Choosing cabinet door styles is one of the more important decisions you will make in your kitchen or bathroom remodel. The style of cabinet door drives not only the look and feel of your space, but also it's functionality and the overall budget for your project. To help you make the best choice for your kitchen or bathroom it’s important to understand how the cabinet doors are constructed and the common terminology we use when describing cabinet doors. This bit of knowledge will make the process of selecting your kitchen cabinet doors faster and much less overwhelming.
Flat panel Doors: A flat panel door consists of a 4-sided frame with a recessed center panel which gives the appearance of a picture frame. Flat panel doors can be very simple like a shaker door or have a small amount of detail on the inside edge. The doors can be constructed with mitered corners or mortise and tenon corners (visit our cabinet construction page for more details).
Raised panel: A raised panel door consists of a 4-sided frame with a raised center panel which can have molding or varied edge details providing a more interesting profile compared to the simpler flat panel doors. For a more custom look, the raised center panel can come in varied shapes like square, arched, cathedral, etc. The doors can be constructed with mitered corners or mortise and tenon corners. (visit our cabinet construction page for more details).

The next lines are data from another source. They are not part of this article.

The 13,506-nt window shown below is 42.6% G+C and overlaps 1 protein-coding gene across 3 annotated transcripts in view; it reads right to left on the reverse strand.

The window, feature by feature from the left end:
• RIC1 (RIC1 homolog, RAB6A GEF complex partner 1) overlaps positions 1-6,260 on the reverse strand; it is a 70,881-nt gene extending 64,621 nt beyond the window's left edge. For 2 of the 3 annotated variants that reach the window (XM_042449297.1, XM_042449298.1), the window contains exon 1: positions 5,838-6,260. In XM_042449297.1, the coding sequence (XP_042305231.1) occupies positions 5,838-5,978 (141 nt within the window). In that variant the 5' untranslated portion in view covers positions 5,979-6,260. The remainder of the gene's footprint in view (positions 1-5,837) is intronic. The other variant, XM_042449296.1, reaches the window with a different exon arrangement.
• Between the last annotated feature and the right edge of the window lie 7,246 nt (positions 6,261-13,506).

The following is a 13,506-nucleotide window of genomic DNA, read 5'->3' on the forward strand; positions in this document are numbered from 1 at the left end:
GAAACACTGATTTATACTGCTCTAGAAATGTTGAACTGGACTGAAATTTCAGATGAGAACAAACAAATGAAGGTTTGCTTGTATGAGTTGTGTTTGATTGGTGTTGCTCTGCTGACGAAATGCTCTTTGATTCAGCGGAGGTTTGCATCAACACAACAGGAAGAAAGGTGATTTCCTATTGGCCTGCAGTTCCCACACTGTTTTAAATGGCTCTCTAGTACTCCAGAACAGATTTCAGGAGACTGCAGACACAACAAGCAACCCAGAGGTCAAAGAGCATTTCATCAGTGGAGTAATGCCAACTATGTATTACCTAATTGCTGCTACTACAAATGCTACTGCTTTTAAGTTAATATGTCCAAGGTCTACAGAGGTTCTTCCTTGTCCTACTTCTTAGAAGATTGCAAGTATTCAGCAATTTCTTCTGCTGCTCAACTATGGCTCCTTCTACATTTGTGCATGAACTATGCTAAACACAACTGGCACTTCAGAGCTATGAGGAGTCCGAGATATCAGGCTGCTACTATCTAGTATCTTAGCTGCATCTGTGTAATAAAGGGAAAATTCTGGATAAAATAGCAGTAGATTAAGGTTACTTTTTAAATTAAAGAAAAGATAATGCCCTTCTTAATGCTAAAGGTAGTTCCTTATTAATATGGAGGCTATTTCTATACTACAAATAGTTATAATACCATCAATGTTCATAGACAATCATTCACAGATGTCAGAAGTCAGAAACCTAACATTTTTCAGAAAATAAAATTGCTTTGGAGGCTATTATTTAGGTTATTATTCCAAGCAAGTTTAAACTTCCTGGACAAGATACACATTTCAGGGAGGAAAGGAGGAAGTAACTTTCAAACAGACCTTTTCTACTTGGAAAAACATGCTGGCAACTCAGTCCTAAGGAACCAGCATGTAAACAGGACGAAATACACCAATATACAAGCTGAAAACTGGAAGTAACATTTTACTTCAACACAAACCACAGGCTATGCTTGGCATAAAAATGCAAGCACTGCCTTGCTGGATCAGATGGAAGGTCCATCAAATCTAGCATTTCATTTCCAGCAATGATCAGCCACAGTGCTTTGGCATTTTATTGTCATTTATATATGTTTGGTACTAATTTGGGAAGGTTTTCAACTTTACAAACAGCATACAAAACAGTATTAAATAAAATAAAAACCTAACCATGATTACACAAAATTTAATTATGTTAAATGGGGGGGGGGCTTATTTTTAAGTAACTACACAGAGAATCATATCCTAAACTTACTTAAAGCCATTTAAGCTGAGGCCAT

Slab: Also known as a solid panel door, the slab door is the simplest of all the doors styles. This door looks like a flat solid plank of wood without raised or recessed panels or frames of any kind. Despite the appearance of a single piece of wood, slab doors are constructed from multiple pieces of solid wood or an MDF inner core to avoid the tendency of a solid piece of wood to warp. Many slab doors are finished with a veneer which can be made of wood, laminate or foil.
Accent & Mullion: Although cabinet manufacturers will use different terms for these kinds of doors, they are most frequently referred to as accent or mullion doors. Strictly speaking, in architectural terms the mullion is the vertical design element used to create a pattern on a door or window. In the great big world of kitchen cabinets, many manufacturers use the term mullion to designate that the door has a pattern in the center that you can insert glass or other materials behind.
Framed Glass Door: A simpler alternative to a mullion door, a framed glass door is constructed without a center panel. The door is prepped for glass and has no mullion. By removing the center panel it allows you to insert the material of your choice.
Louvered Door: Louvered doors are constructed with horizontally positioned wood slats within the frame of the door. They are typically used to create a very distinct design feature or to give ventilation to things such as audio equipment, dryers and radiators.
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